Publications des agents du Cirad


Hidden diversity of endogenous geminiviral sequences across plant genomes and transcriptomes

Sharma V., Roumagnac P., Filloux D., Lefeuvre P., Teycheney P.Y., Martin D.P., Maumus F.. 2019. In : Programme and abstracts of the 9th International Germinivirus Symposium (IGS 2019) and the 7th ssDNA Comparative virology workshop. Davis : University of California, p. 58-58. International Geminivirus Symposium. 9, 2019-11-09/2019-11-13, Davis (Etats-Unis).

Endogenous viral elements (EVE) can be used as 'fossil records' to reveal the genomic features of long extinct virus species. Although numerous known instances exist of single-stranded DNA (ssDNA) genomes becoming stably integrated within the genomes of bacteria and animals, there remain very few examples of such integration events in plants. Most of the EVEs that have been characterized so far belong to family Caulimoviridae. However the first plant EVEs to be discovered were geminivirus derived sequences in the nuclear genomes of various Nicotiana species. Since then, endogenous geminivirus-like elements (EGV) have also been identified in the genomes of several plants, including yam (several Dioscorea species), apple (Malus domestica), lettuce (Lactuca sativa), cottonwood (Populus trichocarpa) and coffee (Coffea canephora). We therefore search for evidence of EGVs within 134 plant genome sequences and 797 plant transcriptome sequences. We detected homologues of geminivirus replication-associated protein (rep) genes from 17 genomes and 39 transcriptomes from angiosperms. Copy numbers of EGVs within these genomes varied widely with the highest copy numbers, approximately 1000, being found in two varieties of tea (Camellia sinensis). Phylogenetic and similarity-based analyses revealed multiple taxonomically novel geminivirus lineages, including two in Camellia species which might represent novel genera. We found that some of the Camellia and Dioscorea EGVs are transcriptionally active, and display evidence of purifying selection, suggesting that expressed geminivirus proteins were, and may still be, functionally active in certain host plants. Collectively our analysis expands the known breadth of past geminivirus diversity, provides a first large-scale view of EGV prevalence, and strengthens support for the hypothesis that EGVs impact the biology of their hosts.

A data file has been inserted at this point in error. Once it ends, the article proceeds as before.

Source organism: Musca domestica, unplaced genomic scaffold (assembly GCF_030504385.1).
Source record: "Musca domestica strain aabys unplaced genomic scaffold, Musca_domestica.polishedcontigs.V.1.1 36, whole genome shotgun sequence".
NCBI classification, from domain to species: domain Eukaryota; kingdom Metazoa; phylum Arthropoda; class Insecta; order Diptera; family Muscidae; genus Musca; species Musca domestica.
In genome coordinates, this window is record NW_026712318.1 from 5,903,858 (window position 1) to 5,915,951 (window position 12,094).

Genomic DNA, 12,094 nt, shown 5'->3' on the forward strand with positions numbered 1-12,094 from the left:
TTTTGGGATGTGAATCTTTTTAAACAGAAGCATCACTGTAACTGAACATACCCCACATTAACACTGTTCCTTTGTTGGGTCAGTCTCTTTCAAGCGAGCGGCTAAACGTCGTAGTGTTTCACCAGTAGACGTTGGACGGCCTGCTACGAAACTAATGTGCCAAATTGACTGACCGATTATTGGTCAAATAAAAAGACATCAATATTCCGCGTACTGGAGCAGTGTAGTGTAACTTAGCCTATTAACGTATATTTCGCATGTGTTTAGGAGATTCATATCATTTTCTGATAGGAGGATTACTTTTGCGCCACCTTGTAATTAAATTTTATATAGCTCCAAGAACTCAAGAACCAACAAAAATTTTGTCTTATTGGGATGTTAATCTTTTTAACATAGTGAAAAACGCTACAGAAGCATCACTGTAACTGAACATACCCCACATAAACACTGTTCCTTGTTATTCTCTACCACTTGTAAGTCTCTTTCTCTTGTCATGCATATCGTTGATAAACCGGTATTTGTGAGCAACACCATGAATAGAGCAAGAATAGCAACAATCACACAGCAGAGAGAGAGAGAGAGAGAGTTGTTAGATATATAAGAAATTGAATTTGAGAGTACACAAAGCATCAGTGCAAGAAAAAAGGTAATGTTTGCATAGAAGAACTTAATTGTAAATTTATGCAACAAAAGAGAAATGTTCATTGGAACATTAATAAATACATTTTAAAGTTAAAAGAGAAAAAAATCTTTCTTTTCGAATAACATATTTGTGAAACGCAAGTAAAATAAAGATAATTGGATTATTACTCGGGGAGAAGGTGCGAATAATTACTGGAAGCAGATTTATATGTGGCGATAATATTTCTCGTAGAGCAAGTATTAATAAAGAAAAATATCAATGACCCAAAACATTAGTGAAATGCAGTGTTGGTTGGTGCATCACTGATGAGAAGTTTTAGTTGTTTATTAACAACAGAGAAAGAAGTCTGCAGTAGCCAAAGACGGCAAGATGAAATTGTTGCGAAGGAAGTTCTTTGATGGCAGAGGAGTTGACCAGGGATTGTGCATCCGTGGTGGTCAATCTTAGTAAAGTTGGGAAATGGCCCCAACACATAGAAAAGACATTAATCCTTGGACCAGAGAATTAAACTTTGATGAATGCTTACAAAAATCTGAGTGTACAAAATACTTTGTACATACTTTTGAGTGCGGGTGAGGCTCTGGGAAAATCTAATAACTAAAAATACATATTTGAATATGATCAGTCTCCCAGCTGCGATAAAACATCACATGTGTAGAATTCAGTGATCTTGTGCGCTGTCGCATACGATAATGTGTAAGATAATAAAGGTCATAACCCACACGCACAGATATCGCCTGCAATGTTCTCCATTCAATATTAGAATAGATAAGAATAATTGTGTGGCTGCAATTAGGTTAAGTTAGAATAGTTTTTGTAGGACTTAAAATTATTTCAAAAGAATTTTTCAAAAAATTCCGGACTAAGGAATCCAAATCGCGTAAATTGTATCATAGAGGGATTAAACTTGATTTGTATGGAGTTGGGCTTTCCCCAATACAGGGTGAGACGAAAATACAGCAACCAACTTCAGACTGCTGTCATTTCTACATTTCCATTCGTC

Documents associés

Communication de congrès

Agents Cirad, auteurs de cette publication :